Management is the goal, right? A corner office overlooking the city, a fatter salary, people to lead, and minds to mold. The idea of becoming a boss is one which is exciting to a lot of individuals for these very reasons. Career progression is just, as if not more, important than the value of a person’s wage. So, the thought that a management position wouldn’t be the right move might appear silly. Of course it’s the right move – it’s everything anyone wants for their career!
But, is it? Although the concept of promotion is a tempting one, it is essential to understand the dynamics of the role. Otherwise, you could end up in a position that is potentially fatal for your career. To avoid that, the following questions are the ones which you should ask before signing on the dotted line:
Will I Get All Of The Benefits?
Most people assume that a promotion will result in managing people and leading a team of employees. It isn’t always the case for many reasons. Sometimes, companies give their best employees a pay bump to keep them at the firm without giving them more responsibility. Harsh, but true. Also, the boss’s boss has a significant role to play. Great managers know how to leave an individual to their job without getting in the way. However, some love to micromanage every aspect of the company and cannot relinquish the power. If the man or woman at the top of the tree is such a person, the chance of managing people will be low.
What Does The Position Entail?
This question is along the same lines as the first one but with a subtle difference. Analyzing whether you get the benefits of managing people isn’t the same as challenging your day to day activities. Again, employees assume that a promotion is a good idea regardless of what a typical day will look like in the future. The reality is that it could be mind-numbingly boring. Take a construction worker, as an example. Working ‘on the tools’, as they call it in the industry, is a lot different than an office job. If the thought of filling out paperwork and phoning suppliers for prices doesn’t appeal to you, then the management position isn’t the right move. Quite simply, it boils down to job satisfaction.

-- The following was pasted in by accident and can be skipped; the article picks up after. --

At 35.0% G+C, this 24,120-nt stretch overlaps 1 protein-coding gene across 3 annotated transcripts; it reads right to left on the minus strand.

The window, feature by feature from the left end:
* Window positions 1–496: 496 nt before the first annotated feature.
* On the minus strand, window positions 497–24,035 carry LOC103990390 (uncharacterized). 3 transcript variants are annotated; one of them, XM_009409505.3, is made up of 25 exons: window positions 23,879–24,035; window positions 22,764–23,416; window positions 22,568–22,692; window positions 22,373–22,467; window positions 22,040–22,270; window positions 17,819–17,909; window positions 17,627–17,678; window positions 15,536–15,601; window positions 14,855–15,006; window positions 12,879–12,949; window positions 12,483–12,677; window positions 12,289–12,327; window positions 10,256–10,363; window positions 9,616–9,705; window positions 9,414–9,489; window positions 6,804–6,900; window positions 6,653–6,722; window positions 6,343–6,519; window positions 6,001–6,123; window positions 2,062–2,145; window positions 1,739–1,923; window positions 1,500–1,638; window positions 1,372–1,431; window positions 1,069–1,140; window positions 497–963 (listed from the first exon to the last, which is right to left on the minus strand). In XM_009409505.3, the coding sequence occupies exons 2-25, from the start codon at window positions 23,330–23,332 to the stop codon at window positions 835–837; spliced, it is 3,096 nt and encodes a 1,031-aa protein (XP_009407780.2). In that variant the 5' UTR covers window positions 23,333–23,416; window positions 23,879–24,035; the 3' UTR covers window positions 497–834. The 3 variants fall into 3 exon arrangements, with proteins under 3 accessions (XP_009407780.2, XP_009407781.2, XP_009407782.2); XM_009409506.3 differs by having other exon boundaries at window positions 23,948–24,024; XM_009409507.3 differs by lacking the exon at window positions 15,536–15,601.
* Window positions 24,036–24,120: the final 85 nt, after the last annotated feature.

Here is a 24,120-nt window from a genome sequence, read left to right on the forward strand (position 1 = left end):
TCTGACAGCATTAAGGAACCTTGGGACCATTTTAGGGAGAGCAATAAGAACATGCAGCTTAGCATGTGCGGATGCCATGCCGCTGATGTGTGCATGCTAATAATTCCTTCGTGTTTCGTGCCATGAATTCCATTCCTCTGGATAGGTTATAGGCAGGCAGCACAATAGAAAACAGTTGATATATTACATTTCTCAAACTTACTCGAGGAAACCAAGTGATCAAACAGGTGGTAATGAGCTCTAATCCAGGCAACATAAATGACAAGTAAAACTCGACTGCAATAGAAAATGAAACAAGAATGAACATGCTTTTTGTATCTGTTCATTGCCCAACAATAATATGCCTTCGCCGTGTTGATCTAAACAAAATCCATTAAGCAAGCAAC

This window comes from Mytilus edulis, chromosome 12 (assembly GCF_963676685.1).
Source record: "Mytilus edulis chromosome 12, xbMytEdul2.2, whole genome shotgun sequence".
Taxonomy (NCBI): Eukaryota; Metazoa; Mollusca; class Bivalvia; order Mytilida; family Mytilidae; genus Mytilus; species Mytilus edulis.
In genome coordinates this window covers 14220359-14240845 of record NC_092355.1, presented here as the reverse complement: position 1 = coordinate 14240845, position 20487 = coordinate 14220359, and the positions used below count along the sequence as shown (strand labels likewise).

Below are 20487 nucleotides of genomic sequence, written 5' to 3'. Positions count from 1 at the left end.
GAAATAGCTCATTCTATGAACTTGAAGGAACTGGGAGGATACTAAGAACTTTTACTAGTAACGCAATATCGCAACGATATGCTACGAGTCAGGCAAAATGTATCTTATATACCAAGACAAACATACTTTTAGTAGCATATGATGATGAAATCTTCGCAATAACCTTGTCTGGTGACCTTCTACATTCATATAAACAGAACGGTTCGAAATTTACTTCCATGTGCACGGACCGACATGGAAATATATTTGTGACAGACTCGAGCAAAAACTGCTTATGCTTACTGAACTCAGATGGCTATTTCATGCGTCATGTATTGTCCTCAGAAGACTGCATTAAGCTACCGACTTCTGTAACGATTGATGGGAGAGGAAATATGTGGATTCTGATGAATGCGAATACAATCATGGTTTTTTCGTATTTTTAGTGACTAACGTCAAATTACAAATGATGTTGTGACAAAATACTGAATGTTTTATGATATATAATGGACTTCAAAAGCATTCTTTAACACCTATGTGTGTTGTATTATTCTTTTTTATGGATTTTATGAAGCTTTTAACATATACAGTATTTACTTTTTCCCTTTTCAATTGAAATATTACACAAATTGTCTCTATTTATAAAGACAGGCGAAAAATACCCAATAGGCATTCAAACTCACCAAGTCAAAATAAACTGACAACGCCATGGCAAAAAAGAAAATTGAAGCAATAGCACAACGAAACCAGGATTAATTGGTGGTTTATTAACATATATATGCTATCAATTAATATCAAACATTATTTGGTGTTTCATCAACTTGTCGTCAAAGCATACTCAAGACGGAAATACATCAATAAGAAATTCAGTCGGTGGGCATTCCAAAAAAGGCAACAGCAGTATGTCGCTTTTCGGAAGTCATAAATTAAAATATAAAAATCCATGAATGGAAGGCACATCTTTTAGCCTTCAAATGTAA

How Much Am I Being Paid?
As soon as you see the extra amount per month, dollar signs will send your brain into a tizzy. It is human nature to concern yourself with money, especially when you work hard to move up the corporate ladder. The issue is, that the additional amount might not be enough. Yes, the job pays more than your current role, but it has added responsibility. Employers never tell an employee that they will have to work 20 hours extra per week, turning a 50 hour week into a 70 hour one. Is ten grand extra per year enough for a potential 17,000 hours yearly? The 17,000 figure, by the way, is up from 12,000 hours for a standard working week.
Why Did The Previous Manager Leave?
Everyone is different, so judging the situation from the ex-boss’s standpoint is illogical. Still, there will be warning signs as to why that person left which might affect your position. Would you stay around if you needed attorneys to help take the burden off your shoulders for your work accident injury claims which you have to deal with on behalf of the firm? The idea of fighting lawsuits, which is part of the management’s job, is tiring and leads you down a potentially sticky legal avenue. Or, maybe the person received a more lucrative job offer from another company. In that case, what is stopping you from exploring your options? It is possible the person decided to leave for a variety of reasons, but you shouldn’t dismiss them out of hand. By looking at it from their point of view, you might spot an issue which could determine your answer.
Is There Room For Growth?
Finally, one promotion should not be enough if you want to take your career to the next level. Sure, the position is a great opportunity now, but you don’t want to stay there forever. If you do, your career will stagnate. Unfortunately, taking a role with a firm that offers no extra growth is a sure-fire way to stall your progression. Therefore, think about the glass ceiling and whether you have reached it already.
Simply put, you should never accept a role without thinking carefully through the pros and cons!
Featured Image By: The Blue Diamond Gallery